By Stephanie Zacharek
January 28, 2016

Charles Vidor’s 1946 Gilda was devised as a showcase for Rita Hayworth, she of the russet tresses and killer stems, who’d been working for years in Hollywood but hadn’t yet become a big name. As starmaking vehicles go, this movie has to be one of the weirdest: Hayworth’s glorious gold digger Gilda forms the third angle–and what an angle!–in a sexually heated power trio, with Glenn Ford’s wayward rake Johnny Farrell and George Macready’s ultra-elegant control freak Ballin Mundson in the other corners. Criterion has just released Gilda in a beautifully restored edition (on DVD and Blu-ray), and as film historian Eddie Muller notes in one of the supplemental features, the movie’s homoerotic subtext is so overt it isn’t even subtext. This is a mercurial, fascinating film–still. “Was this the Mulholland Drive of 1946?” Muller muses aloud. Did people wonder what they’d just watched? Gilda is a movie written in riddles, but mostly it’s a comet blaze of Hayworth. Whatever we just watched, it left smoke and fire behind.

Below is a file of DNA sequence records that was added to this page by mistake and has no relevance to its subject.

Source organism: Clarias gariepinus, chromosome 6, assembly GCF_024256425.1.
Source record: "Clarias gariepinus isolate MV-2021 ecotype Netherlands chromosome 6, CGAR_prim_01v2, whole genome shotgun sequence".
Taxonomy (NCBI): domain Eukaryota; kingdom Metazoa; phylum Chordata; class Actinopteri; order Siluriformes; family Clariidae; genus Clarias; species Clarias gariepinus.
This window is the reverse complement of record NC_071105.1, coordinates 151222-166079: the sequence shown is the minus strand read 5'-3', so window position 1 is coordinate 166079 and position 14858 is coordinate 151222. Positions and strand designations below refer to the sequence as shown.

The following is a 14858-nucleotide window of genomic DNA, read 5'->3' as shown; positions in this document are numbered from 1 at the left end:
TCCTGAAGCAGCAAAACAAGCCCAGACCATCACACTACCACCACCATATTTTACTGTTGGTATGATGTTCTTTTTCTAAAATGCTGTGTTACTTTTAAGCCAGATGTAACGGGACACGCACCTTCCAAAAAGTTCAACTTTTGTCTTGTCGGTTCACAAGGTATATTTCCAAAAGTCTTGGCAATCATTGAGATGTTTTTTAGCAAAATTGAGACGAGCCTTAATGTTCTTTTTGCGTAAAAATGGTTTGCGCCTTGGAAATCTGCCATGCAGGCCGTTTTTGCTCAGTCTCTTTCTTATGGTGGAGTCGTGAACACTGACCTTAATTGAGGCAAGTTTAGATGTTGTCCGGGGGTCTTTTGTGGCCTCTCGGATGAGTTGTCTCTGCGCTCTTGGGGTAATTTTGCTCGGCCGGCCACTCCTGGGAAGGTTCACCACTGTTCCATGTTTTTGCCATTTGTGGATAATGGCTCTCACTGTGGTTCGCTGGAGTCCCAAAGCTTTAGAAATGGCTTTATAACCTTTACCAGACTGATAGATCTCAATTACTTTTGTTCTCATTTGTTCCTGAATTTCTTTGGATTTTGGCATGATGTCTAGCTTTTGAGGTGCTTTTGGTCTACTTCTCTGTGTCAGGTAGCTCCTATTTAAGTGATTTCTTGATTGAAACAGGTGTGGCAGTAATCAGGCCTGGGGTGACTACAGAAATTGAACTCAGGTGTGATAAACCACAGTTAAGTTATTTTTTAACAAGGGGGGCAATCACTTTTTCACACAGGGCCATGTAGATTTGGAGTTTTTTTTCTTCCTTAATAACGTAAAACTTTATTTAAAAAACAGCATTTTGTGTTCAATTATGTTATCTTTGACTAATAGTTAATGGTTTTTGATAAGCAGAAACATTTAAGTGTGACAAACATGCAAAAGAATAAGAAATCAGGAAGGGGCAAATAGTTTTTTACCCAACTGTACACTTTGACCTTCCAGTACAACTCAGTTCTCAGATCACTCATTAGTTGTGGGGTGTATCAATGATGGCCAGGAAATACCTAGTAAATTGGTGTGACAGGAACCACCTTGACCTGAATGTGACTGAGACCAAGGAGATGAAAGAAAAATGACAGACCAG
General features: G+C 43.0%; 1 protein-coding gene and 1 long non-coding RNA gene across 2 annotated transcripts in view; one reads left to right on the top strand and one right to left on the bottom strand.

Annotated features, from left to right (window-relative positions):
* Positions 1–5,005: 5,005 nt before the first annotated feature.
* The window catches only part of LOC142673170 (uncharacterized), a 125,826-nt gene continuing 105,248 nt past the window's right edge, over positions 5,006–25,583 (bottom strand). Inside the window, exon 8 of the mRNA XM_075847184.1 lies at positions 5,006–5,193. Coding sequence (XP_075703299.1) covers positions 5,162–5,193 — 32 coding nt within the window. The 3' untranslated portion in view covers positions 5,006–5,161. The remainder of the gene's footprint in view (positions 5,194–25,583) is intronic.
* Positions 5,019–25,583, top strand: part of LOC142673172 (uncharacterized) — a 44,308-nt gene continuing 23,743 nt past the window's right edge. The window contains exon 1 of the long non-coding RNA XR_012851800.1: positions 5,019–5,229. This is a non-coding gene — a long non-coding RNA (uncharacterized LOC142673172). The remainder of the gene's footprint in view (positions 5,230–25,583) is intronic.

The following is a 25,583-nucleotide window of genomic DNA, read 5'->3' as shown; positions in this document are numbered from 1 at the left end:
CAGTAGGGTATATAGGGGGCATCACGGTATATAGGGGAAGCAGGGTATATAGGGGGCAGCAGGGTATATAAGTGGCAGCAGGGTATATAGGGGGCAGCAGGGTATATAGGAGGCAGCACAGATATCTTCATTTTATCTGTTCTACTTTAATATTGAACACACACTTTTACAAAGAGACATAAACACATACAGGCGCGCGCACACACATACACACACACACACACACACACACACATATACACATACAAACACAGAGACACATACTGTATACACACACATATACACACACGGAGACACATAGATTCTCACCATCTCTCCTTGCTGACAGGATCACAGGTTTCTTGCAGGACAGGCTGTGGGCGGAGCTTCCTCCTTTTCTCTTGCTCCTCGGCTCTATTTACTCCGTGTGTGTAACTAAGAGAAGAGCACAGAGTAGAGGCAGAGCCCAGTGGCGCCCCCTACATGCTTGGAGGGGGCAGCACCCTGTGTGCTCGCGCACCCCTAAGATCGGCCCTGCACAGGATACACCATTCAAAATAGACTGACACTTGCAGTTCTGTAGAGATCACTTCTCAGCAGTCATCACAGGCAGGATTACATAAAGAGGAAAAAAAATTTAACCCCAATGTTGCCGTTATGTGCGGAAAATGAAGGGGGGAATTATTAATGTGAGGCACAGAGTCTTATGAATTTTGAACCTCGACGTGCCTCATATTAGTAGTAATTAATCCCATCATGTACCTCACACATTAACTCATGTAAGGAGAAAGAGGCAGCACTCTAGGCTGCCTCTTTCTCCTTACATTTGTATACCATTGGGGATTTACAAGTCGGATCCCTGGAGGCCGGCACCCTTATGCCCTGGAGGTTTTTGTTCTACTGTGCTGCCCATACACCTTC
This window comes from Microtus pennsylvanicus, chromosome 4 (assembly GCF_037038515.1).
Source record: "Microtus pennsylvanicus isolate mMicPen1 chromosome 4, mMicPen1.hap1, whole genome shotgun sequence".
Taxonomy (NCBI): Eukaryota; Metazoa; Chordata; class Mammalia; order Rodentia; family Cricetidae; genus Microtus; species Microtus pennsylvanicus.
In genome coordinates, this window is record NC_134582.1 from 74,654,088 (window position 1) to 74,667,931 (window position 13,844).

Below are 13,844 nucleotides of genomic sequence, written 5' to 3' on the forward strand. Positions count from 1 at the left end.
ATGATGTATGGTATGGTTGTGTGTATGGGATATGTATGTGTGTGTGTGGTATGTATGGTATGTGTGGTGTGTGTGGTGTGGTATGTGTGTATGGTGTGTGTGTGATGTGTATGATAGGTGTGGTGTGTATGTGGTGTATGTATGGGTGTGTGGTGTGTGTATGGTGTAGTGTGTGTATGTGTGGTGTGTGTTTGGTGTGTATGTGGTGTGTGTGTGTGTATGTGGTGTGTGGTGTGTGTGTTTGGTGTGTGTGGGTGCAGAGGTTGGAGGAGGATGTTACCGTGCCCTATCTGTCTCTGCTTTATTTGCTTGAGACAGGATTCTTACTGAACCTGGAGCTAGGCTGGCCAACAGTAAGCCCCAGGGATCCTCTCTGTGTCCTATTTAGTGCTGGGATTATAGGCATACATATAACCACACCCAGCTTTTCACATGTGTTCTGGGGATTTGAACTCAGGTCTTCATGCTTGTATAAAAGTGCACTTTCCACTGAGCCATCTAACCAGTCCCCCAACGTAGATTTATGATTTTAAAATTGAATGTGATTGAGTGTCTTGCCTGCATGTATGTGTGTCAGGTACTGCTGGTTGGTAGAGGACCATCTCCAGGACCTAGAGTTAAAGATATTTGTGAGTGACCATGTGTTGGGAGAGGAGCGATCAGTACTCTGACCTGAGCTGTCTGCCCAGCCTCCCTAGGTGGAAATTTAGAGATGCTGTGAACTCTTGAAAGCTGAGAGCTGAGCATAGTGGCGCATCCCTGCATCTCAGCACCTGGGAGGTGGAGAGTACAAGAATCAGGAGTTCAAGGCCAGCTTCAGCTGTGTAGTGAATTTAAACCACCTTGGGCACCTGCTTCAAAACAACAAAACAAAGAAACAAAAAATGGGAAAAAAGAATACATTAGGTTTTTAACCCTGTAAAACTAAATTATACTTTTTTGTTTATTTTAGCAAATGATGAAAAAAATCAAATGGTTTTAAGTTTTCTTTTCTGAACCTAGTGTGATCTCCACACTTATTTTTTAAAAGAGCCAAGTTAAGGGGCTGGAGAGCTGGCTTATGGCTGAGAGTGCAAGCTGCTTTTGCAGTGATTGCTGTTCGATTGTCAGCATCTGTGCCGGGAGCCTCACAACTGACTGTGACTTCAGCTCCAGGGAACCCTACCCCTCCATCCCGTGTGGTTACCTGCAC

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This appears in the February 08, 2016 issue of TIME.


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